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Turtles

During the warm summer months from November to February turtles nest on the mainland beaches of Ningaloo and provide popular rookeries for our three threatened species – the Green, Loggerhead and Hawksbill turtles.

To view nesting turtles visit the Jurabi Turtle Centre on Yardie Creek Road, 1.5kms south of the Lighthouse Caravan Park.

Humpback Whales

The waters of the Exmouth Gulf come alive from September to October as the Humpback Whales start their long journey back south with their new family in tow.

These giant mammals can grow up to 14 metres weighing more than 40 tonnes!

Whale Sharks

The Ningaloo Reef is one of the few easily accessible places in the world where whale sharks make a yearly appearance in numbers.

 

From March to August, these majestic creatures come to cruise and feed in the coastal waters of Exmouth providing the perfect opportunity for even the modest swimmers to experience this once-in-a-lifetime encounter. Three Islands Whale Shark Dive operate daily whale shark tours during the season.

The arrival of the whale sharks has been linked to the annual coral spawn that occurs after the first full moon in March and April; this attracts the microscopic zooplankton that the whale shark comes to feed on. These gentle giants of the sea are the world’s largest fish and can grow up to 18 metres in length. The one’s you’ll meet at Ningaloo range from 3 – 12 metres, nevertheless a 12 metre whale shark can weigh up to 11 tonnes with a mouth over a metre wide!

For more information on whale shark snorkel tours, visit Three Islands Whale Shark Dive or call them on Free Call 1800 138 501.

Emus

Exmouth’s very own icon!

Keep an eye out for our feathery friends as they make a habit of roaming the streets. Please remember these are wild animals so be cautious and respectful and PLEASE DO NOT feed them.

Mauritius Beach

Mauritius Beach is a popular one for those looking for an all-over tan.

Located about 21k's out of town just past the Vlamingh Head Lighthouse, it is Exmouth's only optional clothing beach.

Turquoise Bay/Oyster Stacks/Lakeside

Ningaloo Reef is the largest fringing reef in the world, stretching over 260km’s and in some places only metres off shore, there are plenty of places to go out on your own and explore Ningaloo. Turquoise Bay, Oyster Stacks and Lakeside to name a few are all spectacular snorkelling spots. All locations are situated on the Westside, approximately 60km’s out of town so car transport is necessary. 

Turquoise Bay also boasts the famous Drift Snorkel, swim straight out and let the current carry you north over the beautiful corals and colourful fish before exiting at the sandbar. Be sure to pay attention to the signs that tell you how to not get in trouble in the strong current.

Oyster Stacks is best done at high tide and abundant in fish life. As its name sake, beware of the rocky shoreline and sharp oyster shelling areas.

Bundegi Beach

Bundegi Beach is only 13k’s north of Exmouth town, and marks the beginning of the Ningaloo Marine Park making it perfect for a swim, snorkel or fish.

Bundegi Beach also hosts a boat ramp and fish cleaning station.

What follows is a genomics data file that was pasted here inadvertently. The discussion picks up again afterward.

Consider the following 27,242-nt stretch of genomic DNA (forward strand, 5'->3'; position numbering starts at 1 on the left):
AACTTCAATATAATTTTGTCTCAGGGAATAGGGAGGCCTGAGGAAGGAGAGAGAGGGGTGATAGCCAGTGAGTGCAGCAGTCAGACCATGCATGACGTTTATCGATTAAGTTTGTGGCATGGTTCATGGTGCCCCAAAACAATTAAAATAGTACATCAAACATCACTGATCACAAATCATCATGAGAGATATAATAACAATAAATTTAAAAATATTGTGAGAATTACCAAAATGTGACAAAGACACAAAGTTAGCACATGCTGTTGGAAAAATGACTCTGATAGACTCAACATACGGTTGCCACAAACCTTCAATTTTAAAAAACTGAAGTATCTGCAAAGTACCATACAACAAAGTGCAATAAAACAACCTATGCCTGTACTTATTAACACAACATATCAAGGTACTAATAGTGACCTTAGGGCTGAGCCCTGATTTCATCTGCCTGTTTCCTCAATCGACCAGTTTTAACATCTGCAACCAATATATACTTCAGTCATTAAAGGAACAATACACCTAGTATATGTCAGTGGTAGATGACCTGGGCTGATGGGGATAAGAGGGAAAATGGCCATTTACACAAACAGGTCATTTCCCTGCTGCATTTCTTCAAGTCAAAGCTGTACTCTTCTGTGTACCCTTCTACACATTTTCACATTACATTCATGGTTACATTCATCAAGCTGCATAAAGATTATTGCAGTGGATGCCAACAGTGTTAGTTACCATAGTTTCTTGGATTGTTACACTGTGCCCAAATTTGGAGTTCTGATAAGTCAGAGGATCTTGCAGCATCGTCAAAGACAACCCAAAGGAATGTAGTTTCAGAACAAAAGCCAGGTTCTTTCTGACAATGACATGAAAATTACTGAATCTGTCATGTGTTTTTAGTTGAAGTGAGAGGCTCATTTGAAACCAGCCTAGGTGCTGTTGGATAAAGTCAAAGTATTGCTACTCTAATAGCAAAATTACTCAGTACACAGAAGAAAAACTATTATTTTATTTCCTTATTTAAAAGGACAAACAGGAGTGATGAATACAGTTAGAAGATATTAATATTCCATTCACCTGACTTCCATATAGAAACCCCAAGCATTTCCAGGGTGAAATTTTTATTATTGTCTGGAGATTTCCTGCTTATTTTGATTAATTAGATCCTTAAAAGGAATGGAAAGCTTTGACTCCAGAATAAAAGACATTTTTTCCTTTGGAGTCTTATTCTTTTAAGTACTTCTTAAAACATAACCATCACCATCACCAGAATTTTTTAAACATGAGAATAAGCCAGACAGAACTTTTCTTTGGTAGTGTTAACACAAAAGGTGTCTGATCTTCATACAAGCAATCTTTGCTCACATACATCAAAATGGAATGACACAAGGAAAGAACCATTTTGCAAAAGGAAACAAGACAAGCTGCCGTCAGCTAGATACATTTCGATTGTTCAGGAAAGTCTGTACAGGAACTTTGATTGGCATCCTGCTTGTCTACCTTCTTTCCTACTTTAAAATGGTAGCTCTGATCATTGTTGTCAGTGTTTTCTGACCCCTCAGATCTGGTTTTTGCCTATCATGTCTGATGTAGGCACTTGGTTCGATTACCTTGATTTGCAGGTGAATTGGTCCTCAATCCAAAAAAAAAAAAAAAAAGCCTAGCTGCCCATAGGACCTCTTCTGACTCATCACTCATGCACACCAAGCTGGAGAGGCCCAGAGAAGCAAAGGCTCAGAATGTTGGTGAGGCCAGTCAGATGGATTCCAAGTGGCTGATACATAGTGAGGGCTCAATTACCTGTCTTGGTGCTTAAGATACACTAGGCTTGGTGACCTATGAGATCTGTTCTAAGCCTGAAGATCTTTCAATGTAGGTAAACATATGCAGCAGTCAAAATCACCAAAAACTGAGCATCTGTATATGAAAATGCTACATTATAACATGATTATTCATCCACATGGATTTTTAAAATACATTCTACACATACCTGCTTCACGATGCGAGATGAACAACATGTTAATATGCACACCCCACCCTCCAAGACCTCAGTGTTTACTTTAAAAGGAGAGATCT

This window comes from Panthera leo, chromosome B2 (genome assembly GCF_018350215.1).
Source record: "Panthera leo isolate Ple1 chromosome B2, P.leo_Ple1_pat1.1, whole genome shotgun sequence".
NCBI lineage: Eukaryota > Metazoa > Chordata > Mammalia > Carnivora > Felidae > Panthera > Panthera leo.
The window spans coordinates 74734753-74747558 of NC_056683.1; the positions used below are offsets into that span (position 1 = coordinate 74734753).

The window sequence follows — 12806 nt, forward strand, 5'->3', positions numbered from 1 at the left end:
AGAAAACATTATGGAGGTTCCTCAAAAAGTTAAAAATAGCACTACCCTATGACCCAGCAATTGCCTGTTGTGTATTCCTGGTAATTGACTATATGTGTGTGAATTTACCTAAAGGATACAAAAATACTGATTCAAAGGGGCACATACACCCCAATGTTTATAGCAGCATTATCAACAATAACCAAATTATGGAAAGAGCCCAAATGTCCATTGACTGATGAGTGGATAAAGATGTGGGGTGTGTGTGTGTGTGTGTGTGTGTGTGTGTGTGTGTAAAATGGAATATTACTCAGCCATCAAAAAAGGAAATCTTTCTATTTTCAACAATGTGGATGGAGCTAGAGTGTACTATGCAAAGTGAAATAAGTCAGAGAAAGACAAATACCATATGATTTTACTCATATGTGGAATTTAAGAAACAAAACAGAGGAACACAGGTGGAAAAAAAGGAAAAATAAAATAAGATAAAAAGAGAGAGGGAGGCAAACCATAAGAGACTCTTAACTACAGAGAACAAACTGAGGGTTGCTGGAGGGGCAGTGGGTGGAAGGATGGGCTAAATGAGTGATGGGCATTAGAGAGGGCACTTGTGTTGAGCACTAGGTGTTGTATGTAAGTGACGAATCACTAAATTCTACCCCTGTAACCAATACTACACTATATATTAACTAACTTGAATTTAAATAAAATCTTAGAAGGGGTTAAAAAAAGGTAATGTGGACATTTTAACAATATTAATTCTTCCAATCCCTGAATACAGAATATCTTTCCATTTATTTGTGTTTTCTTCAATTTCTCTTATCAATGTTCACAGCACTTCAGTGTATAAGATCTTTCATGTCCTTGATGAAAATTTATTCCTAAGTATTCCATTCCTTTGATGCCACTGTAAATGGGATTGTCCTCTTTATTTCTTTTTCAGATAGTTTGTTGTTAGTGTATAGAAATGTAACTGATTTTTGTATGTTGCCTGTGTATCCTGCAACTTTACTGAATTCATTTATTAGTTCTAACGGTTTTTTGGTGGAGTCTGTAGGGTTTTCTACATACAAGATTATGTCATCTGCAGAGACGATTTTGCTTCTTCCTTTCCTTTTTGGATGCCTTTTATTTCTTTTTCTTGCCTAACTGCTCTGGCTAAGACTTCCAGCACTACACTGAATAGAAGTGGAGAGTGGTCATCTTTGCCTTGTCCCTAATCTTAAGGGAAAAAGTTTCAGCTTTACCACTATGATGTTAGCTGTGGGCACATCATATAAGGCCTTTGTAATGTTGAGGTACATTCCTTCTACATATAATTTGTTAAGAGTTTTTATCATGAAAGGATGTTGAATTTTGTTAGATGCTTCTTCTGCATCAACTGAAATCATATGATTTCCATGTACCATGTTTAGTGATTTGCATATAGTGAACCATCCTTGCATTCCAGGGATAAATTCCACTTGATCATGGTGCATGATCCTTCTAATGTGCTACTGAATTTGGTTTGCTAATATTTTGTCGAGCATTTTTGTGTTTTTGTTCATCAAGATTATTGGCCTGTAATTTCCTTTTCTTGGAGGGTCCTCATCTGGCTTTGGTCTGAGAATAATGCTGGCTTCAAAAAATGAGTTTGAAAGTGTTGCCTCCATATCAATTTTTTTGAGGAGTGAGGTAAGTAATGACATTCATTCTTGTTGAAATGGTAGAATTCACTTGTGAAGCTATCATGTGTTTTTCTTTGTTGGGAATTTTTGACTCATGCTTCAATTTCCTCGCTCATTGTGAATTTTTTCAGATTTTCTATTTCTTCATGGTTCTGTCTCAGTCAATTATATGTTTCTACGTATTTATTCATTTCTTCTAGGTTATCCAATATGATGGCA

Dunes Beach

If it is waves you’re after, Dune Beach is a popular place for surfers.

Located 17km's from Exmouth on the tip of the cape off the Mildura Wreak Rd.

Ningaloo Marine Park

In 1987 the reef and the surrounding waters became designated as the Ningaloo Marine Park and 2011 was listed as a World Heritage area.

The reserve covers a total of 2435km2 Ningaloo Reef is one of the longest fringing reefs in the world, stretching 260km’s and only metres off shore make it the world’s closet landmass reef as well. Home to over 500 species of fish and 250 species of coral, this underwater paradise is worth a visit.

Although famed for its whale sharks during the months of March and August, the reef is also migratory routes for dolphins, manta rays, dugongs and humpback whales.

Cape Range National Park

The Cape Range National Park covers some 50,581 hectares and 50km of pristine beaches, needless to say wildlife is in abundance here.

From a variety of birds, including our iconic emu, red kangaroos, bungarra’s and bustards make common appearances. Managed by the Department of Environment and Conservation, entrance fees apply with its northern boundary just 40km from Exmouth. Strictly no pets or wood fires in the park. 

Yardie Creek Gorge

Yardie Creek Gorge is a good hour and a half drive up, around and down the west coast of the peninsula.

Take a kayak and paddle up the creek, keeping an eye out for wildlife on the way including birds and the black footed wallaby. Alternatively take a 1 hour cruise up and down the creek on the Department of Conservation’s (DEC) informative daily tour. Bookings can be made through DEC or the Visitor Centre. The half-hour Yardie Creek Trail Walk meanders above the gorge’s red walls with many lookout points for photo opportunities along the way.

Shot Hole and Charles Knife Canyon

Shot Hole Canyon is located approximately 14km south of Exmouth Town.

Follow the dry creek bed along the bottom of the canyon for impressive views of the gorge walls. At the end of the 12km road is a picnic area and short walk to the lookout point. The canyon was named after the ‘shot holes’ that were left from explosive charges during the exploration of oil in the 1950’s.

Charles Knife Canyon is a further 10kms down the road past Shot Hole. The 11km road follows the ridges of the canyon and provides breathtaking views down the gorge back over the Exmouth gulf. There are several lookout points on the way and a walking trail from Thomas Carter Lookout. You can contact the Department of Conservation for a guided walk in the Cape Range National Park. 

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